Kung Fu Killer Review
With Special ID and Iceman being a bit of a disappointment, I was relieved to see this flick- Kung fu jungle a.k.a Kung Fu Killer. This film featured dazzling well choreographed fight scenes, exactly what you would expect from a Donnie Yen Film although the spot light was almost taken by Wang Baoqiang, lets just say this guy has some skills!
Kung Fu Jungle, directed by Teddy Chan, revolves around the story of Ha Hou Mo (Donnie Yen), a champion from Hong Kong’s most valued martial arts sect, who accidentally killed his latest opponent. As a result, Ha courageously surrendered to the higher authorities and was imprisoned for three years. He pleaded and demanded a meeting with an investigator to make a deal. Ha persuaded Luk Yuen Sum (Charlie Young), the lead inspector of the case, to allow him in helping to solve the case since he confessed that he knew the assailant and the probable next crime victims. A deal was made between them due to Ha’s consistent persuasion in exchange for his freedom.
Soon after, Ha and Luk are both on the verge of catching the prime suspect Fung Yu Sau (Wang Baoqiang), a fully obsessed martial arts expert, who wants to prove his worth by killing other martial arts champions. The scarred serial killer simply wanted himself to be regarded as the greatest among all martial arts victors after standing alive among the rest. Along Ha’s way to closing the case, dark untold secrets came upon Ha and Fung, leading to their pile-up path to death.
Teddy Chan really managed to bring out the best in Yen for this movie. At the age of 51, Donnie choreographed the realistic looking well-coordinated fight scenes. It seems as though Donnie never seems to run out of ideas, his fight scenes are always seamless and fresh and arguably the main reason why most of his fans watch his movies.
Different from his actual life, Yen’s role, Ha, feels a little old and retired for a close combat with Fung. Not only once, Ha stated that he’s not in the right condition and shape to face the psycho martial artist due to his long years of imprisonment. Truly, the film clearly showed his doubtful side as Fung dominates most of the fight scenes actively rather than Ha does. Various kung fu styles are performed, in preference to their expertise ranging from pole fighting to grappling. Both are more than determined to win over the other despite the differences and personal issues they faced.
Surprisingly an effective actor, Wang Baoqiang played his role of a serial killer way too well, wherein Fung sees martial arts as a competitive form of lethal sport rather than a mere self-defense. He filled in for Yen’s lack of emotions while showing complete athleticism to achieve his total flexibility and diversity as an actor. In the past, acting opportunities like this seldom come to him, but after his superb performance in the movie, his dream of becoming a high-standard action star finally came into his way.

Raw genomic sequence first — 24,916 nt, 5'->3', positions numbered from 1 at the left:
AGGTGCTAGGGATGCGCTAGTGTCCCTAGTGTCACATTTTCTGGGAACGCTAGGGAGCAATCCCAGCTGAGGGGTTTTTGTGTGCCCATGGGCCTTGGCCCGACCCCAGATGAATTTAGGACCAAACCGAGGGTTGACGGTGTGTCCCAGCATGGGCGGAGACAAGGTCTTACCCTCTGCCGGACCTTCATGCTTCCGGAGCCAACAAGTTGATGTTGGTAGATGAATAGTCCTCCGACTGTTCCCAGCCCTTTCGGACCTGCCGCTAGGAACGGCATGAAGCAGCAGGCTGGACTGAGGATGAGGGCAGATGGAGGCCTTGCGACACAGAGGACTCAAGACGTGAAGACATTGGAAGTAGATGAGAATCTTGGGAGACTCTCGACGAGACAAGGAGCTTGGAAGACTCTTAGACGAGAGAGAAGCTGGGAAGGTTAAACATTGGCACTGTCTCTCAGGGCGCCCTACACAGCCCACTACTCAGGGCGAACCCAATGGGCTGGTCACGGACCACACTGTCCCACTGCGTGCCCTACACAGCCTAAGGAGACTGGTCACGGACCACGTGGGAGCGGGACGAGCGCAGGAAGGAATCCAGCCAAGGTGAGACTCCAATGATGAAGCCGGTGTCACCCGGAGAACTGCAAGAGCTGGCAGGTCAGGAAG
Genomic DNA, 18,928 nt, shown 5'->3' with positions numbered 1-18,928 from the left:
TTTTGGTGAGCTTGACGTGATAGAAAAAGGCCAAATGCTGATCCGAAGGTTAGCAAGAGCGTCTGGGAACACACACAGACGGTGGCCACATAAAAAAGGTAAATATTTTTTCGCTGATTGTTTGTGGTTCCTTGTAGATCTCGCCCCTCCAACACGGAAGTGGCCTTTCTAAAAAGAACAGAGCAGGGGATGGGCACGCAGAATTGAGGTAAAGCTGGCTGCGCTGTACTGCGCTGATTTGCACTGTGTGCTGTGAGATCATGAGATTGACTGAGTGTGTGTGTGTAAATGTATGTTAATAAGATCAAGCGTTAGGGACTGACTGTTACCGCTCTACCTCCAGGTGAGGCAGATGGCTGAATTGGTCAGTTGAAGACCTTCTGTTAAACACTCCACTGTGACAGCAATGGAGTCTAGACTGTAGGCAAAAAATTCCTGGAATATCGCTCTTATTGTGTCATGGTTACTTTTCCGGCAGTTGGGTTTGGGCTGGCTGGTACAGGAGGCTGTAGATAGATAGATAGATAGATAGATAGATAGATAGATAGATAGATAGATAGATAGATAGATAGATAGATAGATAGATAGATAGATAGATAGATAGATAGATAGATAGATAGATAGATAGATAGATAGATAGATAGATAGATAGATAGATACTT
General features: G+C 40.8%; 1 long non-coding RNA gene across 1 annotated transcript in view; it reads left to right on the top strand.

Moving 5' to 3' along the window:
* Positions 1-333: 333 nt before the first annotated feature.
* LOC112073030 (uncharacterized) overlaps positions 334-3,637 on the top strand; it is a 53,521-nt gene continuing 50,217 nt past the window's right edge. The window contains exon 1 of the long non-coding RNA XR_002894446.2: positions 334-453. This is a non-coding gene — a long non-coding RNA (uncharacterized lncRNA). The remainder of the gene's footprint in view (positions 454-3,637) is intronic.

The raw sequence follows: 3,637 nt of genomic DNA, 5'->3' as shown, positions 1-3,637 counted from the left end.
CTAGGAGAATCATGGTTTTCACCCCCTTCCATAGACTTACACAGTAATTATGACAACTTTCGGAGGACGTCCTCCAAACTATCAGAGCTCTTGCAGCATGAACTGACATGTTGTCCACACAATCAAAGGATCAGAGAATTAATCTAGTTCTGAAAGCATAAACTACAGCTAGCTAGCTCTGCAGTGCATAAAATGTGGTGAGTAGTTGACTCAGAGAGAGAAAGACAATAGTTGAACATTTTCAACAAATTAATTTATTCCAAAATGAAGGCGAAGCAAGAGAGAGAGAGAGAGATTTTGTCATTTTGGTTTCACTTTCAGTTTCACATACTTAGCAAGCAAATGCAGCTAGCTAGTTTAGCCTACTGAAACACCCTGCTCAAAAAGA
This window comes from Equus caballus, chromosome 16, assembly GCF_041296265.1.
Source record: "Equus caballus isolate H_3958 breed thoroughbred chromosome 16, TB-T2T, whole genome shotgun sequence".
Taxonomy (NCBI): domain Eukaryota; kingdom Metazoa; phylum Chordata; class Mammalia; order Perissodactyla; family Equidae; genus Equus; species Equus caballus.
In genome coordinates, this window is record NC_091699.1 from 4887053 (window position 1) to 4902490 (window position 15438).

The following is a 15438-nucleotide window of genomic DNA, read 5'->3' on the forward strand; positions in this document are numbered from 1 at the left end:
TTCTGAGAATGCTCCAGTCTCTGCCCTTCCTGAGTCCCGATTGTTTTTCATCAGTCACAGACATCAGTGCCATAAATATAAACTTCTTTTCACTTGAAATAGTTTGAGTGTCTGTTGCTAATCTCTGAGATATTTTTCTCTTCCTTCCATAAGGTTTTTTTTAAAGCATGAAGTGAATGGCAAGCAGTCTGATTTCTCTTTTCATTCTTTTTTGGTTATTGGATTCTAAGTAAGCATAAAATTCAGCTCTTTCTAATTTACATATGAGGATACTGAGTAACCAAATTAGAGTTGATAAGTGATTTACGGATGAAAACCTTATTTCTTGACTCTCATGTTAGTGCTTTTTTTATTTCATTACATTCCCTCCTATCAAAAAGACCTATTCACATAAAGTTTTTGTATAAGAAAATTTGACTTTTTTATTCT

A tribute to Hong Kong’s finest martial arts film, Kung Fu Jungle features quite a number of cameo appearances from renowned movies and scenes which spiced up the movie’s plot. Though the cameo-spotting game all throughout the film is a little fun, the film lacks intensity and extravagance. Among the stars with cameo roles are Xing Yu and Fan Siu Wong who are both modern fighters together with Lau Kar Leung and Yuen Cheung Yan who were part of classic Hong Kong martial arts films. Not only them, short-clipped scenes with Soi Cheang, Derek Kwok, Andrew Lau and Bruce Law were just among the many who popped in and out of the big screen.
However, the script credited to four writers was somehow blunt, with numerous obvious lapses and confusing holes throughout the plot. It seems rare for a martial arts movie with great fight scenes to also have a great story, although that will definitely not stop me from watching them. The highlight of this film is unsurprisingly the final fight scene; Ha and Fung did an incredibly choreographed fight scene, shot during the night on a busy highway using a pair of bamboo scaffolding poles as weapons. Considered as the best part of the film, the scene took place when huge trucks are speeding up while Ha continues to tumble and roll in between the vehicles.
Kung Fu Jungle definitely catered more of Donnie Yen’s remarkable martial art skills compared to his previous action films during the recent years. Although the film is far from perfection, he gave justice to the film which also featured numerous actors from the martial arts industry.